Comedian and actor Ted Robbins knows more than most how much he has to be grateful for on the health front.
The popular north west entertainer’s life was saved after he collapsed on the opening night of a 'Phoenix Nights Live' tour at Manchester Arena back in January 2015,
The medical emergency and his subsequent care at Wythenshawe Hospital have, not surprisingly, made him everlastingly grateful to the NHS and to those who gave him lifesaving care.
It has inspired the title of the autobiography he is now working on - 'The Night I Died' and it is also the reason he was the perfect choice to launch Lancashire Lifesavers’ new defibrillator campaign.
Ted shared his story earlier today to encourage community groups across the county to apply for one of 40 new public access defibrillators being funded by Lancashire County Council.
It is part of a wider effort to help save lives in Lancashire. As reported in the Lancashire Post earlier this week the Lancashire Lifesavers initiative also hopes to train 2,500 local residents and workers in the use of CPR (cardiopulmonary resuscitation/chest compressions) and alert them to and familiarise them with the use of defibrillators.
Ted had just returned from a medical check before our interview and quipped :“I’m never away from the NHS. God bless them.”
He had early direct experience of the National Health Service when training as a student nurse and later working as a hospital theatre porter during his university vacations, but he admits : “As a typical man I spent 40-odd years avoiding the doctor and then events took over.”
The events changed his life - for a start he slimmed down from being 21 stone and shed four stone.
Referring to the “miracle” of skilled staff treating and saving him he said: “I thought if I carry on as I was it’s like sticking two figures up to everyone.”
Believing he had to meet his medics “halfway” he changed both his eating and exercise habits. Ted’s “diet” started in hospital - with broken ribs and sternum from the intensive and essential CPR administered immediately after his collapse, he wasn’t exactly fit to eat.
He said: “I still enjoy my grub. I just try not to ‘pick’. People graze. I did. Sometimes you’re not even hungry. I eat well. I try to exercise most days. I go for a brisk walk for half an hour to 45 minutes a day. I go to a gym - I just do moderate exercise. I’m an ex-rugby player. I still have some fitness. I’m just enjoying life and I’m happy to have one.”
The launch of the bid to get more defibrillators in public places took place at BBC Radio Lancashire’s Blackburn base. Ted, who presents a regular Sunday show on BBC Radio Lancashire and whose TV credits range from “Benidorm” and “Bad Education” to “Coronation Street” unveiled the first defibrillator to be installed as part of the Lancashire Lifesavers campaign.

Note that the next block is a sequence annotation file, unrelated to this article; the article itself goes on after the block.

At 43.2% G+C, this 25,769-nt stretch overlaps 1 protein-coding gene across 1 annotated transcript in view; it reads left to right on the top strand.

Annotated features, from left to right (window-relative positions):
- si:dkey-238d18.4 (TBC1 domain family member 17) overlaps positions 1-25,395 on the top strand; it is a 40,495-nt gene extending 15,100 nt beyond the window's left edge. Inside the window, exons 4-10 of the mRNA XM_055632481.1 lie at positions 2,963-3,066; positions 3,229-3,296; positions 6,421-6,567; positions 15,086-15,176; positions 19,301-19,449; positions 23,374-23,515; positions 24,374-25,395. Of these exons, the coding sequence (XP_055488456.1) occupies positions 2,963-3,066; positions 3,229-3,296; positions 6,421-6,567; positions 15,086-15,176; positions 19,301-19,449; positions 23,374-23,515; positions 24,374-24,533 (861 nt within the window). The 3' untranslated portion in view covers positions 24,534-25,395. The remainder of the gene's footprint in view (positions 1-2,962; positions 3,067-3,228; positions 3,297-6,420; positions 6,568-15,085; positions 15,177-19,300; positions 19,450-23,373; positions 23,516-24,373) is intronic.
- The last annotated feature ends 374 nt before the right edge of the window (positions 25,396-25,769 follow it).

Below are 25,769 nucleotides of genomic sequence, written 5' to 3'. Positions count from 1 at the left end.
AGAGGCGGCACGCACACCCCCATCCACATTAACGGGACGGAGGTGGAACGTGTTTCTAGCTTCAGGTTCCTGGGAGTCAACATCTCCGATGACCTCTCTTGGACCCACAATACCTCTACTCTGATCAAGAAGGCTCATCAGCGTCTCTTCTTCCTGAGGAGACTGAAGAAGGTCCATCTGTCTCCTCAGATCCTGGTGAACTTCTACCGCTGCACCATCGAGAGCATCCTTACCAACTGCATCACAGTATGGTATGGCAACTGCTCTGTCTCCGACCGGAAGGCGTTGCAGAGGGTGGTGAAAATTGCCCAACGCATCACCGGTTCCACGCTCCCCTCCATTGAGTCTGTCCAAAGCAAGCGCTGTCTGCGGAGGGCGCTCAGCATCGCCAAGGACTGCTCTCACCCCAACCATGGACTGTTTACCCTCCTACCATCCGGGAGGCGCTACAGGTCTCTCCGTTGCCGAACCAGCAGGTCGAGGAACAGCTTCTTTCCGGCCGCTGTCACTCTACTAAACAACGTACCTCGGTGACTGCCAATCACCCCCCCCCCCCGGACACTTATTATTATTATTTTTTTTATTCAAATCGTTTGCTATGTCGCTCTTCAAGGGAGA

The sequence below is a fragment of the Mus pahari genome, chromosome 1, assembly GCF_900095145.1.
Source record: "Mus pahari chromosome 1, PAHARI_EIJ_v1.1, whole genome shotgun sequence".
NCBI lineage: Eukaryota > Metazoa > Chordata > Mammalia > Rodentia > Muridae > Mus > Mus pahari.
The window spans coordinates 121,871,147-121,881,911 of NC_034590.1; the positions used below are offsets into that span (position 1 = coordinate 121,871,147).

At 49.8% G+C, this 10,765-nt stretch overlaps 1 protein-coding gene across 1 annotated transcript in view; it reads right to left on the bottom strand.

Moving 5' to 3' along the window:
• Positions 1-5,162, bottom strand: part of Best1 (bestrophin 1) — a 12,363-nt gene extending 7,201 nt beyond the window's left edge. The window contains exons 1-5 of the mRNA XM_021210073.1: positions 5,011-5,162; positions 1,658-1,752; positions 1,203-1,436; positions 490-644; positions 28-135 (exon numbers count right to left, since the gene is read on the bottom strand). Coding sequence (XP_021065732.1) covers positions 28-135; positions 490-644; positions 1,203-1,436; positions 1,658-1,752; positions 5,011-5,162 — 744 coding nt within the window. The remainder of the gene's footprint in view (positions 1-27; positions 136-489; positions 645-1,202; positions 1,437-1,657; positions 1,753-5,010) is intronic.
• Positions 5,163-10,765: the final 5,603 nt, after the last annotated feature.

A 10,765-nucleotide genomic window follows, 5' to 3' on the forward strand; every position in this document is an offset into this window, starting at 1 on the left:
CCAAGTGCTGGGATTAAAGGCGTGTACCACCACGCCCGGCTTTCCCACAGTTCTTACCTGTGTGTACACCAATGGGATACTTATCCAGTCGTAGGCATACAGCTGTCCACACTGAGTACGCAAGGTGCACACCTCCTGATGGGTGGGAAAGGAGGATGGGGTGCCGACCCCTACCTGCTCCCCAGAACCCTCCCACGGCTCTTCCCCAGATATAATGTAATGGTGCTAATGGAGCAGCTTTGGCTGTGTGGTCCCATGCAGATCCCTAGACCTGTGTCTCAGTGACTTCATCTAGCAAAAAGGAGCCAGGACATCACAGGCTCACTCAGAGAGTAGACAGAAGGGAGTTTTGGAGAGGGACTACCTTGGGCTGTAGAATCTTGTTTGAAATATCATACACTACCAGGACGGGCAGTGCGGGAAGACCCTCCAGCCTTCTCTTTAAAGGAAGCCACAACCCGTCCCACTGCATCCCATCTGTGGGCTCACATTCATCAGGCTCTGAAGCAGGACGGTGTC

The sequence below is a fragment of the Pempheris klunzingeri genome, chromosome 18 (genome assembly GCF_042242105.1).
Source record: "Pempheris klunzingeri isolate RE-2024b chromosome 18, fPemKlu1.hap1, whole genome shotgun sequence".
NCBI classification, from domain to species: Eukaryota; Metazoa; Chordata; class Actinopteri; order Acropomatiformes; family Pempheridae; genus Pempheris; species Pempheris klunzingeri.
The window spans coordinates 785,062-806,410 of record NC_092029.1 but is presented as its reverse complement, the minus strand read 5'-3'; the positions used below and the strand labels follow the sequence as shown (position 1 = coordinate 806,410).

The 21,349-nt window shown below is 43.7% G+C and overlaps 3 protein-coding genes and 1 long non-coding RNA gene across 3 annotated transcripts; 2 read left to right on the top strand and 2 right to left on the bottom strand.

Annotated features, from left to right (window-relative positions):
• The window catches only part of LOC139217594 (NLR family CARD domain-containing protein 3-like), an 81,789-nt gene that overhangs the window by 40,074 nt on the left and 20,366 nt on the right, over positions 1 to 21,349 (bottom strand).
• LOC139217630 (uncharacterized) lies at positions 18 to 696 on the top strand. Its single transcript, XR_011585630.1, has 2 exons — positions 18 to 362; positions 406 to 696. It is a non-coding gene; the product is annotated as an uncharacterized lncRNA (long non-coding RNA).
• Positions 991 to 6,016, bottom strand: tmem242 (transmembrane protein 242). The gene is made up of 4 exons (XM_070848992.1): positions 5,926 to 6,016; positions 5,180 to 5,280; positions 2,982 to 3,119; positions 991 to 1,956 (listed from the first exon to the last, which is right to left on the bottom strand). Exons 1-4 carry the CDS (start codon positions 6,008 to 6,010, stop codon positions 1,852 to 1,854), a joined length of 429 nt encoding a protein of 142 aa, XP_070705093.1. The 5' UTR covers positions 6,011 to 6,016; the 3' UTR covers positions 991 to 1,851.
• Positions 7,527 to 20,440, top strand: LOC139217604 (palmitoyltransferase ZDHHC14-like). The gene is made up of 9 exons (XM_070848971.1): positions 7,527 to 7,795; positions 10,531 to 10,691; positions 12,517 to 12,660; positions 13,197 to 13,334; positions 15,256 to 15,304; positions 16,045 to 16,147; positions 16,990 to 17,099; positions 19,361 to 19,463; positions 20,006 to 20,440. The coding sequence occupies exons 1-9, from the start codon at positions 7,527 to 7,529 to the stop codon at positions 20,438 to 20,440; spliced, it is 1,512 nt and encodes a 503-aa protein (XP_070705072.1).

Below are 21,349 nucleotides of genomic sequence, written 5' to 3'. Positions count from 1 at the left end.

He is also urging people to sign up for the Lancashire Lifesavers’ CPR training courses which run until May 12.
Pointing out that in Lancashire at least 90 per cent of people suffering a cardiac arrest will not survive, he compared the county’s statistics to Denmark’: “In Denmark where school age children are taught CPR it’s down to 60 per cent.”
The Lancashire Lifesavers campaign, backed by the county council, BBC Rdio Lancashire and the North West Ambulance Service, follows the collapse of former county councillor Tony Jones. He suffered a cardiac arrest last September at a County Hall meeting and was given immediate CPR and treated with a defibrillator. He has now recovered. BBC Radio Lancashire reporter Mike Stevens, who had recently been on a first aid course, helped save Tony and had the idea for the Lifesavers campaign.
A spokesman for the county council said: “We are investing £30,000 to buy more defibrillators across Lancashire and we want people to suggest where they should be located. To suggest a location email email@example.com by May 31 and let us know why your community needs one.”
Also adding their voices to the campaign were footballers Kevin Gallacher and Jamie Hoyland who took part in a Lancashire Lifesavers’ CPR training class at the radio station.
Jamie, a former youth coach at PNE, who also played for Burnley, is now in charge of under 23 recruitment at Everton. He said: “My eldest brother, Andrew died from a cardiac arrest two and a half years ago. He was as fit as anything. He had been running and just dropped dead. You think that could be somebody else’s brother on the side of the road and how can you help?”
Emphasising that cardiac arrest hits young as well as older people, he stressed that training in CPR and using that training could save someone’s life.
Jamie, who lives in Rawtenstall, said: “Just go and do it. It’s 45 minutes of your life and it could save someone else’s life...it’s fantastic.”
Kevin, a football commentator and former PNE and Blackburn player who lives in Ribble Valley, said that following a brother- in- law suffering a heart attack he was keen to back the campaign: “CPR is simple and you could save someone’s life. Get a defibrillator - it could save someone’s life.”
The Preston Lancashire Lifesavers courses are fully enrolled, but there are vacancies on courses in Lancaster, Chorley, Burnley, Morecambe, Blackpool and Blackburn.
You can book sessions via www.lancashire.gov.uk/health-and-social-care/lancashire-lifesavers/